Animating ayahuasca: This is what a powerful trip feels like [VIDEO]

Fred Harper
Dennis McKenna is a professor at the University of Minnesota, and an ethnobotanist by trade. Much of his work has focused on one thing: ayahuasca, the psychedelic that is the subject of this week's cover story.

"My whole professional career turned out to be about ayahuasca," McKenna says. "There was nothing more interesting on my radar."

See Also: How ayahuasca can revolutionize psychotherapy [COVER]

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Will Steger first appeared in City Pages in this 1985 cover story

City Pages cover by Emily Utne
Legendary explorer Will Steger is on the cover of the most recent City Pages, framed by blue skies and arcing beams of the atrium in a building we call the castle: the six-story, $5 million-plus structure Steger has been building on his Homestead near Ely for 25 years.

Steger's no stranger to covers. He's served as the cover model of National Geographic more than once, and been the subject of long features in national publications like the New York Times Magazine and Outside. But his first-ever cover -- the first major press he got at all -- was closer to home, here in City Pages.

See Also:
- Cover: Will Steger's castle in the clouds: The world's greatest Arctic explorer unveils his greatest challenge yet
- Will Steger introduces himself as a designer in new MCAD exhibit

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CTUL's campaign for retail custodians like Leticia Zuniga

City Pages cover by Abbey Kleinert
When Leticia Zuniga was first allegedly sexually assaulted by her boss, she didn't know what to do or where to go for help.

See Also:
- The perfect victim: A retail custodian sexually assaulted by her boss fights back despite her immigration status
- Cub Foods settles lawsuit with cleaning workers

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How much crime has happened at the CC Club? [CHART]

cover photo by Tony Nelson
New owners took over the CC Club on May 1, and to mark the changing of the guard, we talked to CC regulars past and present for our most recent cover story. Along with their yarns about record-release parties and new Replacements singles in the juke, we also heard an earful on how, as Tom Arnold put it, the bar "was the one place you could get drug dealers to actually come."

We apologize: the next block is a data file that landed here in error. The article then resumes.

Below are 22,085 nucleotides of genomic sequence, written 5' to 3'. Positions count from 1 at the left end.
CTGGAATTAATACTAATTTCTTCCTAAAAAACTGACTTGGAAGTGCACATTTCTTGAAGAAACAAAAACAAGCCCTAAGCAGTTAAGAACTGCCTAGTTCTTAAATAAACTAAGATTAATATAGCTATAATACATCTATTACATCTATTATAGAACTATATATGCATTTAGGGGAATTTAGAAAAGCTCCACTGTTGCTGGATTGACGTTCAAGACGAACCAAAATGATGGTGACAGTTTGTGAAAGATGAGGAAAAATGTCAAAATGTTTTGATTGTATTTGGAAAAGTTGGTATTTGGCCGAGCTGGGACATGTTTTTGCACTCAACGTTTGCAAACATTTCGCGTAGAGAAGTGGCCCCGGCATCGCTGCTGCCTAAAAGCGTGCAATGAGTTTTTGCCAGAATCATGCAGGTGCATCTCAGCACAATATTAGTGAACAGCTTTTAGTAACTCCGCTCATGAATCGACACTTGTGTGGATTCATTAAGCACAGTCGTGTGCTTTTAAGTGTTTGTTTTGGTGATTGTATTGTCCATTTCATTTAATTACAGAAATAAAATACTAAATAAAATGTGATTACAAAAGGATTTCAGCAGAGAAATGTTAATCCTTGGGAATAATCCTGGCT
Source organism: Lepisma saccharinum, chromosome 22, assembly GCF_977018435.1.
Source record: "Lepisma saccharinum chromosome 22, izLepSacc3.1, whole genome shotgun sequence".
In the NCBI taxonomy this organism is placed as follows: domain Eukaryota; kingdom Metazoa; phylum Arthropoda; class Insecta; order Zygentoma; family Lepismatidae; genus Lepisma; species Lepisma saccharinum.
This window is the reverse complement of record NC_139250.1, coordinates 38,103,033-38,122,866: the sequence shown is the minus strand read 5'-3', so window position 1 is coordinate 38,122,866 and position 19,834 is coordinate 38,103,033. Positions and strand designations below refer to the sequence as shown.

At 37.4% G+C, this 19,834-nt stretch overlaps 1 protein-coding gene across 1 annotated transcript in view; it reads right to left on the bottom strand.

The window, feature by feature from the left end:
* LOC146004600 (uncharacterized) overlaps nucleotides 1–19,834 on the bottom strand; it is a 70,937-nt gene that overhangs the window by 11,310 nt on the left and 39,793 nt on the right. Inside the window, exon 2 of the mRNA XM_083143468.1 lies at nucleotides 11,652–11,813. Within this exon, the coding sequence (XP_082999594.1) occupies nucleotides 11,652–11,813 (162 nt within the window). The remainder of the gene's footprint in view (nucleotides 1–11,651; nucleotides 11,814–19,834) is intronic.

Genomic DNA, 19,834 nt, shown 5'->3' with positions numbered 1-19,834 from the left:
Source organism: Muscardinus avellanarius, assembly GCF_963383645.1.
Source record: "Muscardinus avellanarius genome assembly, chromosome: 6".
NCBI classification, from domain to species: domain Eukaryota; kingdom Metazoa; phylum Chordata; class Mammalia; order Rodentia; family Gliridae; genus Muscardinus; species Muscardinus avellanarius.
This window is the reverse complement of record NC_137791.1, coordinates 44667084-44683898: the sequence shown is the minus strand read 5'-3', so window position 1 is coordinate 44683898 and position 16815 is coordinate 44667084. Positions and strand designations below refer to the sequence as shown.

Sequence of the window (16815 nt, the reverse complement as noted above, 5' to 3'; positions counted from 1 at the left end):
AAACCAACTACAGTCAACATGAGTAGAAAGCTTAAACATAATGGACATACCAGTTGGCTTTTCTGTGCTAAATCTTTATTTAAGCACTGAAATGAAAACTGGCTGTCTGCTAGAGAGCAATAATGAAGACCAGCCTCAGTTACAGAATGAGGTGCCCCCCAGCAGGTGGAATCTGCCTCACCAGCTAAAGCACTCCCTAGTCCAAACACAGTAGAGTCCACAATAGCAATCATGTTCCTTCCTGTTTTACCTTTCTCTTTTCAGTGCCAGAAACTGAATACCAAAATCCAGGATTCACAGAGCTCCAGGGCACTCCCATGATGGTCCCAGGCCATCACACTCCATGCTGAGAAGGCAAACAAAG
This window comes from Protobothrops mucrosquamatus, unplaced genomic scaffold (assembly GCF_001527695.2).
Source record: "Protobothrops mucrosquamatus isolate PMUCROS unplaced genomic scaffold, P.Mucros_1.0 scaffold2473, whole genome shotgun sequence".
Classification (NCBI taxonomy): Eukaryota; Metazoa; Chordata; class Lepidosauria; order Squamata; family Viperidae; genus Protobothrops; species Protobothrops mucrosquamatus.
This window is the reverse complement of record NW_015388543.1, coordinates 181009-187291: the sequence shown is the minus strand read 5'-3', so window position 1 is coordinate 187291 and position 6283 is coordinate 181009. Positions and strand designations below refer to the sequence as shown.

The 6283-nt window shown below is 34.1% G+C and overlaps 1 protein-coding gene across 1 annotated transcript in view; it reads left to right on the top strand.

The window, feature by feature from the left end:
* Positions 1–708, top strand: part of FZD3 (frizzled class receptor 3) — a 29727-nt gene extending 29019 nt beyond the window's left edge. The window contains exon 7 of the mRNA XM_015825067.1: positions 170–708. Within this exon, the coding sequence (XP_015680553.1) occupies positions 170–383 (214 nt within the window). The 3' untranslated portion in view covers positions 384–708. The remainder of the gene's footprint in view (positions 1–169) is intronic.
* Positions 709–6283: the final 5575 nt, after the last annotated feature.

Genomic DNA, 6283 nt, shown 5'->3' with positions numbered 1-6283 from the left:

Curious if the cops have ever had to bust the CC Club bathroom -- or break up bar fights, or throw out drunk punks -- we asked the Minneapolis Police Department for all the incident reports at 2600 Lyndale Ave. S., the bar's address. We got back all their digital files, which date to 1990.

Between the earliest computerized incident, November 18, 1990, and the most recent, March 24, 2013, police got 117 other calls about the bar. Here's how they broke down.

See Also:
- Cover: Here Comes a Regular: An Oral History of the CC Club
- An oral history of the CC Club jukebox
- Tom Arnold on the CC Club

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Sen. Jeff Hayden introduces spinal cord injury research bill

Photo: Tony Nelson, City Pages.
The $4 million would go toward curative spinal cord research in Minnesota.
Sen. Jeff Hayden introduced a bill at a capitol press conference this afternoon that would appropriate $4 million in state funds to be used for curative spinal cord research in Minnesota.

The subject of this week's cover story, the bill was inspired by the story of Gabe Rodreick, a 20-year-old from south Minneapolis who suffered a devastating spinal cord injury while body surfing in Costa Rica. The bill is named after Rodreick and Jack Jablonski, a Benilde-St. Maraget's student injured during a hockey game a year ago.

"I used to be a piano player," said Rodreick at the press conference. "To be able to play piano again would be a dream."

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Minneapolis murder map 2012

Nizzel George, 5, is among this year's homicide victims.

See Also:
  • COVER: The View From Down Here